Police arrested six demonstrators on Nov. 19 during downtown Milwaukee’s annual Christmas tree lighting at Red Arrow Park.
According to police, protesters associated with the Coalition for Justice disrupted the ceremony by chanting and blocking the stage during a middle-school choir performance. About 500 people were in attendance.
Police officers made the arrests after protesters ignored orders to stop disrupting the event. The protesters face charges of disorderly conduct.
Among those arrested was Nate Hamilton, whose brother Dontre Hamilton was killed by a Milwaukee police officer outside the Starbucks at Red Arrow Park on April 30, 2014.
Acting in response to complaints by Starbucks’ employees, ex-MPD officer Christopher Manney confronted Dontre Hamilton, who was unarmed and mentally ill, for sleeping in the park. A scuffle ensued and Manney shot Hamilton 14 times.
Police Chief Ed Flynn said his officers have tolerated past protests in the name of free speech, but that this time he said demonstrators decided to make their rights more important than the 500 people who had gathered for the tree lighting.
Speaking for the protesters, Pastor Steve Jerbi of All People’s Church said the demonstration was “intended to show the children that not everyone is celebrating at this time of year and children should know what goes on in the city they live in,” CBS 58 reported.
State Rep. David Bowen, D-Milwaukee, questioned the decision by police to keep the protesters in jail “for an oddly excessive amount of time. He said the arrests were unwarranted.
“Nate Hamilton and other advocates should not have been arrested … for attempting to remind Milwaukee that the Hamilton family did not receive justice and that Black Lives actually Matter,” Bowen said in a statement. “Not one more penny of taxpayer money should be used to prosecute them. They deserve an immediate apology from the City and County officials involved.
“After all, if we truly want to acknowledge the values of the holiday season we should be inclusive and extend those values to how we treat everybody — even protesters who dare to shed light on our wrongdoings,” Bowen added.
The Coalition for Justice and the Mothers for Justice United invite supporters of social justice to attend a listening session this evening about the Milwaukee Police Department’s proposal to equip officers with body-worn cameras. The event, hosted by the Fire and Police Commission, begins at the Hillside Family Resource Center, 1452 N. Seventh St. in Milwaukee.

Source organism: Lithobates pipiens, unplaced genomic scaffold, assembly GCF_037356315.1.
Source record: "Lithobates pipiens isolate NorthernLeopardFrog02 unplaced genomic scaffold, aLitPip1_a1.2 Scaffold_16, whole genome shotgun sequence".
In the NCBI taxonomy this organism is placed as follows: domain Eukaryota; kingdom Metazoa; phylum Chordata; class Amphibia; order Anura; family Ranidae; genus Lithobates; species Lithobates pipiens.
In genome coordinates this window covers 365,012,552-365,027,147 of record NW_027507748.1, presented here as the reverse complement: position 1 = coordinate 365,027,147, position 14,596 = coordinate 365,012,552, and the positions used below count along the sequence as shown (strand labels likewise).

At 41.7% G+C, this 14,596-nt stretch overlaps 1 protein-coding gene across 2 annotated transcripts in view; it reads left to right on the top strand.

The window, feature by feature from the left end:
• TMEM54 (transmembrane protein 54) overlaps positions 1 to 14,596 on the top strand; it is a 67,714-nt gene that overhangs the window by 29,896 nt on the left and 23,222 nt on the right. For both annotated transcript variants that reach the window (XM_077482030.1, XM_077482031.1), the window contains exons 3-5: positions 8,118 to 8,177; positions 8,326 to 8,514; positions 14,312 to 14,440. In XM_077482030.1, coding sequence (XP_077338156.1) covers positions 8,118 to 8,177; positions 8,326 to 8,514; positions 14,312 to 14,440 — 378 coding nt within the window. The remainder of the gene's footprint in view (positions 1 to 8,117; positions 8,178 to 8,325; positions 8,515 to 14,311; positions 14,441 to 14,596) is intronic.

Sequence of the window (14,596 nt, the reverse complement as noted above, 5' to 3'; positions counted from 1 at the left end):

From now until Oct. 31, the two groups are also collecting adult and children hats, gloves and mittens for people who can’t afford them. Donations can be dropped off during a fundraising bake sale from 11 am. To 3 p.m. on Sat., Oct. 3, outside All Peoples Church, 2600 N. Second St. in Milwaukee.
The Mothers for Justice is also selling tickets for a short documentary film about Maria Hamilton and other mothers whose sons were killed by police officers in Milwaukee.
The Milwaukee Film Festival is screening the film as part of a program of short films, from 6:30 p.m. to 8:30 p.m. at the Oriental Theatre, 2230 N. Farwell Ave. Tickets are available at the theater or here.
The Starbucks at Milwaukee’s Red Arrow Park is closed today, and the surrounding area was quiet around noon except for arriving TV news vans and engineers setting up broadcast equipment.
But hundreds of people will gather at the site this afternoon to remember Dontre Hamilton, a mentally ill and unarmed black man who was shot 14 times there by a white police officer exactly a year ago today.
MPD officer Christopher Manney lost his job over the killing but escaped criminal charges, setting off months of demonstrations in Milwaukee that were echoed last summer and fall in cities across America where unarmed black men were killed by police.
This year, the killings and protests have continued, with the most recent incident sparking riots in Baltimore.
Milwaukee’s Coalition for Justice is sponsoring a march and rally beginning at 5:30 p.m. today in Red Arrow Park “to honor the life of Dontre Hamilton,” according to a CFJ post on Facebook.
Dontre Hamilton’s brother Nate Hamilton said organizers are committed to keeping the gathering peaceful.